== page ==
Role of Disulfide Bonds on DNA Packaging Forces in Bull Sperm Chromatin

James M. Hutchison, Donald C. Rau, Jason E. DeRouchey

Research output: Contribution to journalArticlepeer-review

28 Scopus citations


Short arginine-rich proteins called protamines mediate the near crystalline DNA packaging in most vertebrate sperm cells. Protamines are synthesized during spermiogenesis and condense the paternal genome into a transcriptionally inactive state in late-stage spermatids. Protamines from eutherian mammals, including bulls and humans, also contain multiple cysteine residues that form intra- and interprotamine sulfur-sulfur bonds during the final stages of sperm maturation. Although the cross-linked protamine network is known to stabilize the resulting nucleoprotamine structure, little is known about the role of disulfide bonds on DNA condensation in the mammalian sperm. Using small angle x-ray scattering, we show that isolated bull nuclei achieve slightly lower DNA packing densities compared to salmon nuclei despite salmon protamine lacking cysteine residues. Surprisingly, reduction of the intermolecular sulfur-sulfur bonds of bull protamine results in tighter DNA packing. Complete reduction of the intraprotamine disulfide bonds ultimately leads to decondensation, suggesting that disulfide-mediated secondary structure is also critical for proper protamine function. Lastly, comparison of multiple bull collections showed some to have aberrant x-ray scattering profiles consistent with incorrect disulfide bond formation. Together, these observations shed light on the biological functions of disulfide linkages for in vivo DNA packaging in sperm chromatin.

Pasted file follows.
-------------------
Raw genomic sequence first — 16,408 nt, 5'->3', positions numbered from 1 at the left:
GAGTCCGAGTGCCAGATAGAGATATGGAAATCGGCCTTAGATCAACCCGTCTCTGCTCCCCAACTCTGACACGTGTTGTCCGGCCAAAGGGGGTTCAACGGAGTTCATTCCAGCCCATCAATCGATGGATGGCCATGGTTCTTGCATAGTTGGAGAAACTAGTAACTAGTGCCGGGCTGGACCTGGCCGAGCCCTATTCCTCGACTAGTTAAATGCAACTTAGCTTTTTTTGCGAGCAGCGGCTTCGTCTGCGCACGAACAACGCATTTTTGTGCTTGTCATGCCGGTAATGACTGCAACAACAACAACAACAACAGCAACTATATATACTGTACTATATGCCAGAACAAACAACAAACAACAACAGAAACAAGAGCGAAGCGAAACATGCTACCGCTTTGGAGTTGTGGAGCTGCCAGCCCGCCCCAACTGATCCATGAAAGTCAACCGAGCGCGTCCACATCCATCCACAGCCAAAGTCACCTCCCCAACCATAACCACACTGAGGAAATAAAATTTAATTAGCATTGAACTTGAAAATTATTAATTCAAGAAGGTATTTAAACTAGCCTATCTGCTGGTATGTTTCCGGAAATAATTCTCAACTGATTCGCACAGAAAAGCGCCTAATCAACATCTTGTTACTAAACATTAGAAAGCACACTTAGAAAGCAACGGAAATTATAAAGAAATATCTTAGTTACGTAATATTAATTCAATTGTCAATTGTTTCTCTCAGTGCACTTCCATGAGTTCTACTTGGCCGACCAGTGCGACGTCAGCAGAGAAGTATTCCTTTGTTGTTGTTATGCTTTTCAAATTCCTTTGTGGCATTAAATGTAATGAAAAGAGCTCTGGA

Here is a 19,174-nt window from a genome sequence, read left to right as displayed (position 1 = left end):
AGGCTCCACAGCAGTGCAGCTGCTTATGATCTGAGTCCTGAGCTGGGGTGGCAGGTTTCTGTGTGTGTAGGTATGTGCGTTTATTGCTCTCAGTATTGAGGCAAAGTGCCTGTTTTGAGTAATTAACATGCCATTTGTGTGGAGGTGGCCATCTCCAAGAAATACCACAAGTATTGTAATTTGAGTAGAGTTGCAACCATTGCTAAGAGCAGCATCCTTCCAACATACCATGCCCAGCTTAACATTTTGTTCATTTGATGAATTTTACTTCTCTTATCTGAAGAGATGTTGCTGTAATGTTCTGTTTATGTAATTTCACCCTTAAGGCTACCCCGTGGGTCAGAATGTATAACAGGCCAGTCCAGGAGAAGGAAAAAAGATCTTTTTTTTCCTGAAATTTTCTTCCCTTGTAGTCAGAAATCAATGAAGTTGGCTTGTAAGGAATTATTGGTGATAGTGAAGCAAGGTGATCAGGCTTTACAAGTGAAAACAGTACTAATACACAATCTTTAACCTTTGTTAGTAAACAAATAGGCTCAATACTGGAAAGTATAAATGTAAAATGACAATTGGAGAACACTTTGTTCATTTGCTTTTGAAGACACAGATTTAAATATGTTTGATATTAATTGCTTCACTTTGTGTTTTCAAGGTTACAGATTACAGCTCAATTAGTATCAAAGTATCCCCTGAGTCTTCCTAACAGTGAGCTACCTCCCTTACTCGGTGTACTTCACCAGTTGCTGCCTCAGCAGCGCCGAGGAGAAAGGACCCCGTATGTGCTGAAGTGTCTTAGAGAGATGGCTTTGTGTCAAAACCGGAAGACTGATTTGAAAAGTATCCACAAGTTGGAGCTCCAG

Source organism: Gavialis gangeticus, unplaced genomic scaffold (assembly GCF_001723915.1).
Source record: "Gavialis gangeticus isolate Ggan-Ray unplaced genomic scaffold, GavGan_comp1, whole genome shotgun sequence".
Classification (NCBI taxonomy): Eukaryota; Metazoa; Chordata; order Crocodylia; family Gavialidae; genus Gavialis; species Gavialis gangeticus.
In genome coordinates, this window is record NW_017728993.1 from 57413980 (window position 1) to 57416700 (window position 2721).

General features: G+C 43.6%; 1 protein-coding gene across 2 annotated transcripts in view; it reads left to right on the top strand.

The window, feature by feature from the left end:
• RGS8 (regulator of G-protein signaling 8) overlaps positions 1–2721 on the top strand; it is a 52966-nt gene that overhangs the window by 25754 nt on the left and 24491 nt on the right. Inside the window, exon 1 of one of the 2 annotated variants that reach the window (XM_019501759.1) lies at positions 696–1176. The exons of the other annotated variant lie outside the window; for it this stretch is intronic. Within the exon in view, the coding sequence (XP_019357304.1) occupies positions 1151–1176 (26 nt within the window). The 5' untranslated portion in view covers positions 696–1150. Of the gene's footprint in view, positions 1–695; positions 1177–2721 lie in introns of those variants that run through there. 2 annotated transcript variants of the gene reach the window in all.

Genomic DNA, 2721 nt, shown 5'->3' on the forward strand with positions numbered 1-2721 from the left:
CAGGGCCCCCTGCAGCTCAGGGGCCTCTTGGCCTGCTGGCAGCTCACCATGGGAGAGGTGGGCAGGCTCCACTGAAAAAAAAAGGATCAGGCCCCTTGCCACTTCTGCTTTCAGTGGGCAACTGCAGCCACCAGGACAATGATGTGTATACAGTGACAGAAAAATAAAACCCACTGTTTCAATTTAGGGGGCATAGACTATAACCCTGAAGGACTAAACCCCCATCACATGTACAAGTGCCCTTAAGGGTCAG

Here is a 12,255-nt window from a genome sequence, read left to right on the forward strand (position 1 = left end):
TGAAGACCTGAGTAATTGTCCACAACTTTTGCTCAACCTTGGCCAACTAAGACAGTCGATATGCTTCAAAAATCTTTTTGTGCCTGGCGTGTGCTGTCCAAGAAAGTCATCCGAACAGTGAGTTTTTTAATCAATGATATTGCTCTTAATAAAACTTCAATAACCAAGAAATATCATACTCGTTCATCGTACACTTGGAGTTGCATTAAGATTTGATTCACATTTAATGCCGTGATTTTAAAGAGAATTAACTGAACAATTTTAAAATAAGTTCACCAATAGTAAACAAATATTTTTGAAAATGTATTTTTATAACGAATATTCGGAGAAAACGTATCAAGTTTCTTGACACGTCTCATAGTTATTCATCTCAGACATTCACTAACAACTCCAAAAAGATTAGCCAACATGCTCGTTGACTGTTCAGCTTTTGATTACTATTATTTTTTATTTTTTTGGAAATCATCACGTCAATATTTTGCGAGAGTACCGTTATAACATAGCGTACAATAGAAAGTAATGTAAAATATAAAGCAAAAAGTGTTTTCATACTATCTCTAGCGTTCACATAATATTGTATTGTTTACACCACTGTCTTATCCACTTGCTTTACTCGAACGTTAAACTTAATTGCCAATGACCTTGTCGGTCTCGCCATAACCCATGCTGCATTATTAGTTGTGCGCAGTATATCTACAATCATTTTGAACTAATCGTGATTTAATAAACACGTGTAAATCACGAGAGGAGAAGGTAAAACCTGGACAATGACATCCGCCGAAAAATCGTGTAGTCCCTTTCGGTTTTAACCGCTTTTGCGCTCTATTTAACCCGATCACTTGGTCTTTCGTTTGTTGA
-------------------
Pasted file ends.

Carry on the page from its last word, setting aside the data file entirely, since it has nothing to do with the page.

Original languageEnglish
Pages (from-to)1925-1933
Number of pages9
JournalBiophysical Journal
Issue number9
StatePublished - Nov 7 2017

Bibliographical note

Publisher Copyright:
© 2017 Biophysical Society

ASJC Scopus subject areas

  • Biophysics


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